Home / News / India /  WHO cites 2 reasons why COVID deaths are rising again: 'It's now complicated…'

Noting that 14,000 or 15,000 people are dying every week due to COVID, World Health Organsiation (WHO) said that the pandemic was not over. “We need a reality check. We really need to take stock of where we are. We should not be in a position with 14,000 or 15,000 people dying every week. We just shouldn't."

Maria Van Kerkhove, the WHO's technical lead Covid-19, in a recent interview expressed the toll was "heartbreaking" because the tests, treatments, vaccines and public health measures to control the disease were all available.

On being asked whether it is the Omicron subvariants or becoming more severe or there are other factors that are driving the deaths, Van Kerkhove listed out a few critical factors.

Are the Omicron subvariants becoming more severe or are there other factors that are driving the deaths?

We are constantly looking at the variants of concern and the subvariant of Omicron that are circulating globally. Of the sequences that have been shared most of them are Omicron, of which 83% are subvariant BA.5. So it is now the dominant variant across the world, Van Kerkhove said.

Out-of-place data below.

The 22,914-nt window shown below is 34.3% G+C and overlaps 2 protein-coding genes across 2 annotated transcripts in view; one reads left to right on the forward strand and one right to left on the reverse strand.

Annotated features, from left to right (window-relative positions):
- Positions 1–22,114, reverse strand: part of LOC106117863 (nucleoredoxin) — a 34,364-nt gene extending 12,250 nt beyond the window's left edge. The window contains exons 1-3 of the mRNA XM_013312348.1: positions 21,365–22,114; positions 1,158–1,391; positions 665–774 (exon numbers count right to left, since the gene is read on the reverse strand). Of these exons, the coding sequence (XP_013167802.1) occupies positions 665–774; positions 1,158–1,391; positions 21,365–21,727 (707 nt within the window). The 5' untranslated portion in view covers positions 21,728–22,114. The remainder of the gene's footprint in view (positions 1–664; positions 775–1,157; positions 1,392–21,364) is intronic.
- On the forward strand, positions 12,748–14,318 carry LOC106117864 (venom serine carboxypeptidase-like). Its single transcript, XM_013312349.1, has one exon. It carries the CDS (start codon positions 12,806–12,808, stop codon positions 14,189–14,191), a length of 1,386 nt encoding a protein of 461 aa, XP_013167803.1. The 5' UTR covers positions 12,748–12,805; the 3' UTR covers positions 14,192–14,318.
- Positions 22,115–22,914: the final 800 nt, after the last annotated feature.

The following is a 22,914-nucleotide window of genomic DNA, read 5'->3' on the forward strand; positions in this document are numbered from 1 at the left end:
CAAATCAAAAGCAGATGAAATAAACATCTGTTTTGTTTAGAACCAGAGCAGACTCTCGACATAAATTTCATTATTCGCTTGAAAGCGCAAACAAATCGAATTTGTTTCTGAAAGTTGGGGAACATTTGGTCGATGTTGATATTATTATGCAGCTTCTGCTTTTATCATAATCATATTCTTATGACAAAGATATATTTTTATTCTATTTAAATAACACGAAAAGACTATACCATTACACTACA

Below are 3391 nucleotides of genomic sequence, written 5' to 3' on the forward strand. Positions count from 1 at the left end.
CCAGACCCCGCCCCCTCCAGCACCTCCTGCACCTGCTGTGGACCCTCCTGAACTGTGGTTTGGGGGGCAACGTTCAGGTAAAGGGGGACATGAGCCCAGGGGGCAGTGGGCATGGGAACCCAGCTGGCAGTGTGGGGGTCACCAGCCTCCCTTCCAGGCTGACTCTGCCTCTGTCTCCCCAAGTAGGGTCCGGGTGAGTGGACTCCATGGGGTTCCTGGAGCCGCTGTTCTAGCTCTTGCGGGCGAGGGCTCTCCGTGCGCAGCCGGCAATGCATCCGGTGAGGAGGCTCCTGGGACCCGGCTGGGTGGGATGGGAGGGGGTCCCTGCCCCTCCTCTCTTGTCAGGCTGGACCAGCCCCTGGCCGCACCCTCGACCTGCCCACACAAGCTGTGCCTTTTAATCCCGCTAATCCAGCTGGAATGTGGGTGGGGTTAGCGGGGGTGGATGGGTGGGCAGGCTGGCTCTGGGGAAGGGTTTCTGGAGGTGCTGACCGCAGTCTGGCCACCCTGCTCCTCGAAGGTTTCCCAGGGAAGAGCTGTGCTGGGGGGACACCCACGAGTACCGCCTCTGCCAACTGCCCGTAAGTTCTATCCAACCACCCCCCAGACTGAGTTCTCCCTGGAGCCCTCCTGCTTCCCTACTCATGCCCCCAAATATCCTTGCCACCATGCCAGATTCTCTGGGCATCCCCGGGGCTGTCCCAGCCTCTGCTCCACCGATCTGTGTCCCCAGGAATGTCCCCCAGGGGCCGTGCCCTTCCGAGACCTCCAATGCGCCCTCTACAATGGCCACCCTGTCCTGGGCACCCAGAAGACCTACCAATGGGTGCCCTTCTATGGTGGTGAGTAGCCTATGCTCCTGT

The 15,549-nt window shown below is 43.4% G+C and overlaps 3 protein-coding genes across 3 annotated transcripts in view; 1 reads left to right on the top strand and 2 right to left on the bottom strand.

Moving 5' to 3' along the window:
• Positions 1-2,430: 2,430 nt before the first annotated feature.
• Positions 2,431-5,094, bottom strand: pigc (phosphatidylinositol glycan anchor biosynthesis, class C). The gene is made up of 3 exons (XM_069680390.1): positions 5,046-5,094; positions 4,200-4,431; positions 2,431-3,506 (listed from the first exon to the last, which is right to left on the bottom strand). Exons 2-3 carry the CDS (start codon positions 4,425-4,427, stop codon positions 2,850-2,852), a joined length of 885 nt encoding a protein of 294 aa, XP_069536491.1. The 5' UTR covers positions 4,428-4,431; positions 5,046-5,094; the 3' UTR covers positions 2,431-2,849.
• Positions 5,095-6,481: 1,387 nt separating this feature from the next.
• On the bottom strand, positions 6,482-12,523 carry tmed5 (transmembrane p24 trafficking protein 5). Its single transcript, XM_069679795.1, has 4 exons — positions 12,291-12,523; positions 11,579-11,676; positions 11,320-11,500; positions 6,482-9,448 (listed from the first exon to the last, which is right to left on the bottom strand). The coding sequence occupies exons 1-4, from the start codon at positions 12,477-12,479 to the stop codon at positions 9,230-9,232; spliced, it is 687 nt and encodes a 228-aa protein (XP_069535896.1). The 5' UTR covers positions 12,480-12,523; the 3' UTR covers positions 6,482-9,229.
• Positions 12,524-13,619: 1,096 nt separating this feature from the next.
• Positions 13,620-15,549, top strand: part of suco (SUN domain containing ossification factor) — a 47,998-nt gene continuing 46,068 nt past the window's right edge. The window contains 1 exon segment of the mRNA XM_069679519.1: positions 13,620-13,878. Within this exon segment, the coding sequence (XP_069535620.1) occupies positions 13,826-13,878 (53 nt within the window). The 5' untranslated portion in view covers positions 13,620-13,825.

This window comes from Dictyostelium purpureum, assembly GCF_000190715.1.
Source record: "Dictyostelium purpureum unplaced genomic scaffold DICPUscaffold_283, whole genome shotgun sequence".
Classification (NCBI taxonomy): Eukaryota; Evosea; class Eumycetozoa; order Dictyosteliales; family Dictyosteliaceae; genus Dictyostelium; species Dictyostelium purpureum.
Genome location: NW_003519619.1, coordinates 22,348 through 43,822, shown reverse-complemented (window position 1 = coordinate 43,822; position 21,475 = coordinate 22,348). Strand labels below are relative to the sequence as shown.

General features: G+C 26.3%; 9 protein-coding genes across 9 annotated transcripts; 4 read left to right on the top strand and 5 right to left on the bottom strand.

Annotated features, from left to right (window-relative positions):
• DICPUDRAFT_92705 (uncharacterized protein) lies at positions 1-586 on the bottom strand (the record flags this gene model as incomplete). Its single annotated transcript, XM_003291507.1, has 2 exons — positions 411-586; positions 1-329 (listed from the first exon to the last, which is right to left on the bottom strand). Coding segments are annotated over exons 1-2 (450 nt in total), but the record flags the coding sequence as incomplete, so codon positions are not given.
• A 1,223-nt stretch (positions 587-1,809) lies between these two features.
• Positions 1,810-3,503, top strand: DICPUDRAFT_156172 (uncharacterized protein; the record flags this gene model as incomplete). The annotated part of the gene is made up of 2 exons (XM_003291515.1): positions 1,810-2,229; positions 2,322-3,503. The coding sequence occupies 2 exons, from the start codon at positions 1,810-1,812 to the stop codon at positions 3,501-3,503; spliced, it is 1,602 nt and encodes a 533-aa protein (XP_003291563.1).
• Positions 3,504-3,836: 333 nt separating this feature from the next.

“When you see an increase in transmissibility, there will be an increase in hospitalisation, and when there is an increase in hospitalisation, the risk of death will also increase."

Pointing out another critical factor, the WHO official said, a large population across the world is yet to get the primary vaccine dose. And this will drive mortality.

She further pointed out that there are dozens of subvariants of BA.5 as well.

“We look at a number of factors inthese subvariants - severity is one, and transmissibility is one. Now, increased transmissibility obviously means more hospitalisation but till now, it hasn't been proven that BA.5 can cause more severe diseases than other subvariants. And it is complicated three years into this pandemic when testing is reduced and sequencing is reduced, and that reduces our ability to analyze (the variants) as we don't have the data that we need."

Van Kerkhove insisted that the pandemic was not over, but it could be brought to an end while people continue to live their daily lives.

"We just need to put a little extra thought into that, of being a bit more careful," she said adding, "A lot of people are talking about living with Covid. But we need to live with this responsibly.

"A million deaths this year is not living with Covid. Having 15,000 deaths per week is not living with Covid-19 responsibly."

Nearly 6.45 million deaths have been reported to the WHO since the virus was first detected in China in late 2019.

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